Pictured is the former Abilene High School in 1906.

Part Three of a five-part series on Abilene’s high school

 Throughout March 1917, the two local newspapers printed several letters to the editor that highlighted the major issues over the placement of the new high school. 

On March 1, J. H. Engle, a member of the board of education, wrote a letter to the editor in the Abilene Weekly Reflector that argued that the idea of tearing down Garfield led to “an aroused public.” Engle argued that the idea of tearing down Abilene’s city hall (located on the corner of Fifth and Broadway where the current city building is today) had not received enough consideration but that city hall was “…a public eyesore, a standing affront to one’s senses of civic beauty” and that Abilene had waited too long for a legitimate reason to tear it down.

Abilene, according to Engle, now had that legitimate reason and it would place the school at the center of town and give students easy access to the public library. As for the Reflector, it responded sarcastically that the city hall “…cannot be spared.  It is the one reminder of the days when Abilene expected to be the metropolis of the Mississippi valley; it is the substance of the things hoped for and the emblem of our faith.  Without the city hall this would not be the same Abilene. We must preserve it for our children’s children as the only visible evidence that once Abilene aspired to a greatness far beyond the understanding of this generation.” 

A letter to the editor written by W. S. Anderson and printed in the Abilene Weekly Chronicle on March 28 argued that there were two acceptable locations for the high school. The first location was on Buckeye between Sixth and Seventh streets (where Frontier Estates is located today) and was centrally located. Anderson, though, argued that the second location deserved more attention.

He stated that the second location was on 1st Street between Cedar Street and Mulberry Street.  While Anderson acknowledged that “many people will hold up their hands in holy horror when a site south of the railroad is suggested…,” “it is nearer the center of the city than any site mentioned.”  According to W. S. Anderson, there were more students in the Abilene district south of the railroad tracks than north of Seventh Street, and asked the newspaper readers whether it was “any harder for the children north of the railroad to cross one track than it is for the children south to cross one to three tracks to get to school.” 

Even in 1917, the stigma of living on the southside of the tracks still remained a factor in the location of the high school.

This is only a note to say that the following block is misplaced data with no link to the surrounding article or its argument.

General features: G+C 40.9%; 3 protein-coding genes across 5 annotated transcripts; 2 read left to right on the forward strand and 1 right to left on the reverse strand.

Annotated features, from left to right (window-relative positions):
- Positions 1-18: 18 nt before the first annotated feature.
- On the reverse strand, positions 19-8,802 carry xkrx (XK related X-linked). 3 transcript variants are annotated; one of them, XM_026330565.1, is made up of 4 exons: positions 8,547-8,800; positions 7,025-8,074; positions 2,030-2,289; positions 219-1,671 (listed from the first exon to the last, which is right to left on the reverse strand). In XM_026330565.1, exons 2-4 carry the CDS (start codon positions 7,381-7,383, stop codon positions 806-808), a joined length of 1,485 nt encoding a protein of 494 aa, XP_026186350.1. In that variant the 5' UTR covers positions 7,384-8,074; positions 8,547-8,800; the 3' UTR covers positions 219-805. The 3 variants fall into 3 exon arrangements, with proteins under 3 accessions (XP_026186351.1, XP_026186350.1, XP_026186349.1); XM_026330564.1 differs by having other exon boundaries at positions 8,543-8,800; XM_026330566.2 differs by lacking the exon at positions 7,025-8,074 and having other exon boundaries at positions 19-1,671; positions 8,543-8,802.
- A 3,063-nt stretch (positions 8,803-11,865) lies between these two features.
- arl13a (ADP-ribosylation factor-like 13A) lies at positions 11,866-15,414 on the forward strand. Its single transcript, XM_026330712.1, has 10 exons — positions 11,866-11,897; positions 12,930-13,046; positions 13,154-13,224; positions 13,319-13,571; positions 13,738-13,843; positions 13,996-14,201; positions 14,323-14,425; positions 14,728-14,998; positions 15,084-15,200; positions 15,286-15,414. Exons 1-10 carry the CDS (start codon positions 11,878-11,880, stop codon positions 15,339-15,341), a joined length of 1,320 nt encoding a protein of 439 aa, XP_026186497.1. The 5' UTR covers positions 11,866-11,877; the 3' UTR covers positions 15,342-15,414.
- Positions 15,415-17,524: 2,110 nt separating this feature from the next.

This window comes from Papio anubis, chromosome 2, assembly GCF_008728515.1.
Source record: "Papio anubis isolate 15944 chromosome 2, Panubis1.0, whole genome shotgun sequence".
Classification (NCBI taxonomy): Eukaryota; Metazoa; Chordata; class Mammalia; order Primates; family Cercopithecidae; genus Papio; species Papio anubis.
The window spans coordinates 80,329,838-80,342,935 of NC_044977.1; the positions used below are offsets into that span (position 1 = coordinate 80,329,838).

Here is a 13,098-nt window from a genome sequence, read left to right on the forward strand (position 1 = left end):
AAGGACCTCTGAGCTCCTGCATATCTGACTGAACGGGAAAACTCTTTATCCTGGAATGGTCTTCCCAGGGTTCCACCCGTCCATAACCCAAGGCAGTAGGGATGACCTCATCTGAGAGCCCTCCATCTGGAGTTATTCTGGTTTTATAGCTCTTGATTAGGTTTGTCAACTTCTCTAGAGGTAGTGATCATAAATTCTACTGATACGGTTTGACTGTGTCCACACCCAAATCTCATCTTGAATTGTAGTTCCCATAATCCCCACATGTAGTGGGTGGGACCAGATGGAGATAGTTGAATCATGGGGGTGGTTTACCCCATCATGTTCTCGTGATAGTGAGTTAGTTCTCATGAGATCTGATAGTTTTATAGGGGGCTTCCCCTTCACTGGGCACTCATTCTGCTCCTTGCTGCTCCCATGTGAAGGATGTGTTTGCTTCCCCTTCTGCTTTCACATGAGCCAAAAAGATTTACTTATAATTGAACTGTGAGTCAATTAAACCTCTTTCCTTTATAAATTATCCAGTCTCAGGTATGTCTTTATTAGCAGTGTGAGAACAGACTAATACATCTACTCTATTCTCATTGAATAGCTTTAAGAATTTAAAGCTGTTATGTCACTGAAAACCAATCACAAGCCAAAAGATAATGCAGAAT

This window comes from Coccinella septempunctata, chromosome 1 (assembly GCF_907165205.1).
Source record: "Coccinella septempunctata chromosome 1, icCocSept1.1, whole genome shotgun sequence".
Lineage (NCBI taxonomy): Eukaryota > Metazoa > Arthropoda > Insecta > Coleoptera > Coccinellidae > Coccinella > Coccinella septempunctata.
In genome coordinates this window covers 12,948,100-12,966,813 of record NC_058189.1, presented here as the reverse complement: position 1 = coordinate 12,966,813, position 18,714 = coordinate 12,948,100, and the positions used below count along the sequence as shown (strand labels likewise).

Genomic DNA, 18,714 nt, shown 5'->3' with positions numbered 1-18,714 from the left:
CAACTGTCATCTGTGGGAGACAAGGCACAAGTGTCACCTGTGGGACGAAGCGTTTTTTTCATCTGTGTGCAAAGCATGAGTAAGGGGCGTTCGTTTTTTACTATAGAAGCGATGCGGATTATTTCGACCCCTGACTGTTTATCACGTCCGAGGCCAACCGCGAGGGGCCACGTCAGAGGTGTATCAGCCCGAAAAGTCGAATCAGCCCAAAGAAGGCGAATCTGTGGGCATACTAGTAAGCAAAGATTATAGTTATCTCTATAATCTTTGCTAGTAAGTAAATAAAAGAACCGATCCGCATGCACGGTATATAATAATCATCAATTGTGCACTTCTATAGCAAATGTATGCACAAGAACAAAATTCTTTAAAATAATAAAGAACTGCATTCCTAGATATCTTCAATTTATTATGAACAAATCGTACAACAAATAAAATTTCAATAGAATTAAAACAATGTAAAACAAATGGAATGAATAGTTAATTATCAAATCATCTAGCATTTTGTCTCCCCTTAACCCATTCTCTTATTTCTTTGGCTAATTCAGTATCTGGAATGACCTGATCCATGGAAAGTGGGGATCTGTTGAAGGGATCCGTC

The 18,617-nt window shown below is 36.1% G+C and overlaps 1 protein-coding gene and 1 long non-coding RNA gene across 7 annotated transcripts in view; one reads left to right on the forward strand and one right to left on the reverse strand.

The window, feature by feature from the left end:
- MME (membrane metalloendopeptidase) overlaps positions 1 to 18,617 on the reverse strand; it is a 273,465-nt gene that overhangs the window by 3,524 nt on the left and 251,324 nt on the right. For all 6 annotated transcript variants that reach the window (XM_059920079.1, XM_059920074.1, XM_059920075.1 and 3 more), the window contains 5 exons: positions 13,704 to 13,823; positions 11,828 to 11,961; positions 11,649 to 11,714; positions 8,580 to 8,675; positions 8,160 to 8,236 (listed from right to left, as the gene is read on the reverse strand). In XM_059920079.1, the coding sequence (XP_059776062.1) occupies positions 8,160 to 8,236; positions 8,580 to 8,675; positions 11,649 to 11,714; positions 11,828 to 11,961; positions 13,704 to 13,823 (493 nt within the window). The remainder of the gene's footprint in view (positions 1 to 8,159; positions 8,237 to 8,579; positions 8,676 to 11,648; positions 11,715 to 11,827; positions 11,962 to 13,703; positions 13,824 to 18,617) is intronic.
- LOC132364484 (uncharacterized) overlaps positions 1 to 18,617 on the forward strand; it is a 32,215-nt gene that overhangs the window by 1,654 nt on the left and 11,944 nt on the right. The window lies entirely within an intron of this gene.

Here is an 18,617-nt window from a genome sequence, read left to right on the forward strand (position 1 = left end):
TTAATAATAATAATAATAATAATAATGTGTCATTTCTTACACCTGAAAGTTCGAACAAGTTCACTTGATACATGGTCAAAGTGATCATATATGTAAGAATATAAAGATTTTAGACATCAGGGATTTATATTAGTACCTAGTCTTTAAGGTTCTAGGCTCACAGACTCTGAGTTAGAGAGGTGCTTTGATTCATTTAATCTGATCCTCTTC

W. H. Broughton, in a letter to the editor printed in the March 29 edition of the Abilene Weekly Reflector, wrote that there were many benefits to tearing down Garfield and putting the high school there. 

He argued that putting the high school there would save the board of education $12,000 to $14,000 and that it would allow the board of education to put all $90,000 into building a bigger and better school building rather than having to use some of the money to purchase the land too.  The Garfield location was also centrally located and would allow easy access to those families without access to carriages or cars. 

On the other hand, another proposed location for the school near Mud Creek next to the fairgrounds (just west of the spot where Sixth Street runs into Elm Street) would also be a good location.  For Broughton, the Mud Creek location was ideal, in that much of the land was already owned by the city and that it would give the students easy access to the fair grounds.  Another benefit to the Mud Creek site, according to Broughton, was that there was plenty of open ground there to educate students on agricultural practices, which was important for a farming community like Abilene. 

Another letter to the editor in the March 29th Abilene Weekly Reflector took issue with W. H. Broughton’s arguments. C. C. Wyandt argued that the Mud Creek site placed the school in direct danger of flooding and that Garfield should not be sacrificed just to build the new high school.  Instead, the only logical location for the high school would be on Buckeye between 6th and 7th streets.

That location was surrounded by churches and was centrally located enough to be fair to every citizen of Abilene.  

“The erection of the new high school is the biggest thing in the town’s history and it ought to be settled right.” 

As these four different opinions show, there were different issues that needed to be addressed in the location of the new high school. Two issues that were common between the four opinions above were in placing the school in a central location that provided easy access to everyone and in being economical with the funds devoted to the construction of the school.

While everyone might agree on the central issues that needed to be resolved, there was little consensus on how to solve those issues.  In the coming months, the newspapers continued to follow this ever-increasing controversy.

Contact Tim Horan at editor@abilene-rc.com.

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